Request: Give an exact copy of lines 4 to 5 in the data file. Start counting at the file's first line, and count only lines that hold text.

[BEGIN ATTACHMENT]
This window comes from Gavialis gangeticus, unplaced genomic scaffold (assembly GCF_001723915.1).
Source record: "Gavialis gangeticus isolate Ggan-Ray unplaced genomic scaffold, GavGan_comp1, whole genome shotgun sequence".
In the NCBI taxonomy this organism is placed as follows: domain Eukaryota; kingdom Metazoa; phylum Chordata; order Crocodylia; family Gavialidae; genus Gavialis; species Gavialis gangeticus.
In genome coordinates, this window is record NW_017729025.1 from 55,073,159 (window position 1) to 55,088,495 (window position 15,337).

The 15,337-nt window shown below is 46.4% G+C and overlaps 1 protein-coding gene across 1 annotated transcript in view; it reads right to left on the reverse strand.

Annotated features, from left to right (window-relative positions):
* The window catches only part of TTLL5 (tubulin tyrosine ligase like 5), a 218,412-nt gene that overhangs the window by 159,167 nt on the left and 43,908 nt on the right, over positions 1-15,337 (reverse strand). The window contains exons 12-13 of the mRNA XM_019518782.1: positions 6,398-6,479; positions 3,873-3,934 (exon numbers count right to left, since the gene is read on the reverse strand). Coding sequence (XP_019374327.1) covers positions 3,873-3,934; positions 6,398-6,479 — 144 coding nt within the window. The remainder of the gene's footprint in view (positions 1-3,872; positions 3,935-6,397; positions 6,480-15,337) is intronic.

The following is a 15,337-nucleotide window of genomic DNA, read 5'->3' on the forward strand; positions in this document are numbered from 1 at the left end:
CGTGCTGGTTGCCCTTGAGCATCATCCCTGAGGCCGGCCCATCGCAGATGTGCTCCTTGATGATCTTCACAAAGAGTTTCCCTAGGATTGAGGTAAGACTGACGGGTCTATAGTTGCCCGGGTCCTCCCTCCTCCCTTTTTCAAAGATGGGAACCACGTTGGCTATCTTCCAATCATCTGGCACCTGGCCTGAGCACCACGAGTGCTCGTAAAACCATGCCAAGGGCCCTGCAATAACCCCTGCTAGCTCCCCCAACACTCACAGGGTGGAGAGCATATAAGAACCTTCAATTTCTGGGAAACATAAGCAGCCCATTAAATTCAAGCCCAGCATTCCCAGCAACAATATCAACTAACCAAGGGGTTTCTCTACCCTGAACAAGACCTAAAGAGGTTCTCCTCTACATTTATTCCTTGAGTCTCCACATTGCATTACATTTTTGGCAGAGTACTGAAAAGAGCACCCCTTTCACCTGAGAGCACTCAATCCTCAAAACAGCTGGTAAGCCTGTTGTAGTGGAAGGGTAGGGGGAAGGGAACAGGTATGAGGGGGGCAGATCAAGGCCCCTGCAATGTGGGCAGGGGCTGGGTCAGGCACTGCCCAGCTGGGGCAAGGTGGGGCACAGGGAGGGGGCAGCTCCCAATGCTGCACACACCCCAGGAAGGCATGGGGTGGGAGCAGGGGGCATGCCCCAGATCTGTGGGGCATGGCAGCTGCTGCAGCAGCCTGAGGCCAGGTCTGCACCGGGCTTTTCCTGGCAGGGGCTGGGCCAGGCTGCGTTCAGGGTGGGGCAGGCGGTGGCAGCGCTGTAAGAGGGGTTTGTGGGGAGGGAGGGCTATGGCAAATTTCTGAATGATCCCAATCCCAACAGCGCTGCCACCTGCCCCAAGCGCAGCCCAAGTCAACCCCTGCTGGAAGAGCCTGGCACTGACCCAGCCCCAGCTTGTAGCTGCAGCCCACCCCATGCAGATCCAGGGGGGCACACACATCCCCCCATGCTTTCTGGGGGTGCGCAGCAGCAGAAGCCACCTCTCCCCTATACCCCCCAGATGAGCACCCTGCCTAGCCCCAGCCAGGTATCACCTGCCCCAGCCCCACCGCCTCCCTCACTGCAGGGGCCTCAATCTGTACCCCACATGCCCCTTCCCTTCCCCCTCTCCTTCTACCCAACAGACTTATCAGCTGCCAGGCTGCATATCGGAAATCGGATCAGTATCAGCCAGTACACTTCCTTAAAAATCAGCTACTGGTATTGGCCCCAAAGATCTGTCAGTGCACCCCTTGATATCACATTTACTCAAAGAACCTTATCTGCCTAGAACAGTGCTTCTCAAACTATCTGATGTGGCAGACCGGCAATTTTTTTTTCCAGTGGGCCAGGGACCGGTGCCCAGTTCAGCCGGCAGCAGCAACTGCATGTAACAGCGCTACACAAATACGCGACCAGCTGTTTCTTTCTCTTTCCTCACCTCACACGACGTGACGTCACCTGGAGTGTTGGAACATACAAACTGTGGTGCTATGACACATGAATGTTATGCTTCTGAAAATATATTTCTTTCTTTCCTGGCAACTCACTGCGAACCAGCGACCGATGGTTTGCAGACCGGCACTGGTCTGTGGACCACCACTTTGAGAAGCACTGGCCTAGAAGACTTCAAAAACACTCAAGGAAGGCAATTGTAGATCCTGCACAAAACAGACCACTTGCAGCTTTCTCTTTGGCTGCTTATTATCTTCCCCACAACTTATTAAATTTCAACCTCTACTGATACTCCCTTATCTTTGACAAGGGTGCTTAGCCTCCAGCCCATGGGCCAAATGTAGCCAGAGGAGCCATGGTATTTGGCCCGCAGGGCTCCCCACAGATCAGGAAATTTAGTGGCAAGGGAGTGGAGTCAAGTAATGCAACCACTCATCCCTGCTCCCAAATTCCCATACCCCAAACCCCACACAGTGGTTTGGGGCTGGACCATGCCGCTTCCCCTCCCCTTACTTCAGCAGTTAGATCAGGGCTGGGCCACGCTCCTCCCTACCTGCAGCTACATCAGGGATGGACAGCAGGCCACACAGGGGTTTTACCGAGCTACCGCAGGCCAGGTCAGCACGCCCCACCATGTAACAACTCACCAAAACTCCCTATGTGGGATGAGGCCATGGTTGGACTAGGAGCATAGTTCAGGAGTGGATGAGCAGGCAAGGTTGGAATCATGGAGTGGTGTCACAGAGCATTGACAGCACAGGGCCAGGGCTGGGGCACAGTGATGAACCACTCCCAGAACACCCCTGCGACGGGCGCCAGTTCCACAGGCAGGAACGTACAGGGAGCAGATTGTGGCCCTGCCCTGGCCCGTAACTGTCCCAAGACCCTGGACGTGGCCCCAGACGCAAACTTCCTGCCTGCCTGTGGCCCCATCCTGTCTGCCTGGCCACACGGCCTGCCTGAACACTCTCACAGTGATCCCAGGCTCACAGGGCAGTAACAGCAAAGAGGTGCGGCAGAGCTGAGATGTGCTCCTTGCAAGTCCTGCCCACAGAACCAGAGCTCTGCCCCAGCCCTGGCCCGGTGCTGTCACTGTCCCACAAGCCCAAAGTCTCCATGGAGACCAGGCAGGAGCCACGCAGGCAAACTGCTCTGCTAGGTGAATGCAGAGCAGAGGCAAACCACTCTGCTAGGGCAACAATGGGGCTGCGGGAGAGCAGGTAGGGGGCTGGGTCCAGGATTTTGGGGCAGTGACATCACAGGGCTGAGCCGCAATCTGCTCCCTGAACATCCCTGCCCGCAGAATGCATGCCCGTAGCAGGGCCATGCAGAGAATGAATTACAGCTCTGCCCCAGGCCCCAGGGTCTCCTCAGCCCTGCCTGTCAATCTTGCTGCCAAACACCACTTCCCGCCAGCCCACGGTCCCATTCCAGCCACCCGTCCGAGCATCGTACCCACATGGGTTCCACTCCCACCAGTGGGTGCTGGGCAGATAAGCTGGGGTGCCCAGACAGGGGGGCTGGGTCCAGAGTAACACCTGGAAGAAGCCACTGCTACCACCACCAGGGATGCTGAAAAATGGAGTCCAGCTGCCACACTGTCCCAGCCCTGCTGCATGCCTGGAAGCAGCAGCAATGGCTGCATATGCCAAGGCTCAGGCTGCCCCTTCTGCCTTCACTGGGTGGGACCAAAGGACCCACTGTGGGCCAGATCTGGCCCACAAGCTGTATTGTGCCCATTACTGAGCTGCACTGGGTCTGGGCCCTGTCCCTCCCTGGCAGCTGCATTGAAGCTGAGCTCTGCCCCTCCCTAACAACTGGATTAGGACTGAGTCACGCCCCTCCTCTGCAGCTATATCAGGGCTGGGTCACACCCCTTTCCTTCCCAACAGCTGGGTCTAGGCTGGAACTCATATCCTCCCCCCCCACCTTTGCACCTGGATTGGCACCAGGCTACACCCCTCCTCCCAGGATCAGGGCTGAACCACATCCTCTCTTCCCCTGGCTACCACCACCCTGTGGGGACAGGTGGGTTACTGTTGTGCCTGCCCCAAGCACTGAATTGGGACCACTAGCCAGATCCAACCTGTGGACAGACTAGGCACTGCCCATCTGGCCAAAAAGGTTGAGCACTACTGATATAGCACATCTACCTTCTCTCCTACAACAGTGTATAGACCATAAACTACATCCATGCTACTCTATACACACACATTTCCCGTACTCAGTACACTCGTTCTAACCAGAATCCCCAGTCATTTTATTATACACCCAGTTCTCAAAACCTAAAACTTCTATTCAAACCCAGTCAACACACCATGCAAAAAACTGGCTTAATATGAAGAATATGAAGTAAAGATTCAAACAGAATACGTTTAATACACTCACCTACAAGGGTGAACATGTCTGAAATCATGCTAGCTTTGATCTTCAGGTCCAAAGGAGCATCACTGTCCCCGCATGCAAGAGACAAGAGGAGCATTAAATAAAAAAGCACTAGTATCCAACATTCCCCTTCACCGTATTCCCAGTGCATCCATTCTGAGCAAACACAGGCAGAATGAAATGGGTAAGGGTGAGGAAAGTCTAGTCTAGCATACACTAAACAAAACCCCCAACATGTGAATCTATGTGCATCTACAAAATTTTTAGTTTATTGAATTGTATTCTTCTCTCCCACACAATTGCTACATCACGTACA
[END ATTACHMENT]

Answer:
In genome coordinates, this window is record NW_017729025.1 from 55,073,159 (window position 1) to 55,088,495 (window position 15,337).

The 15,337-nt window shown below is 46.4% G+C and overlaps 1 protein-coding gene across 1 annotated transcript in view; it reads right to left on the reverse strand.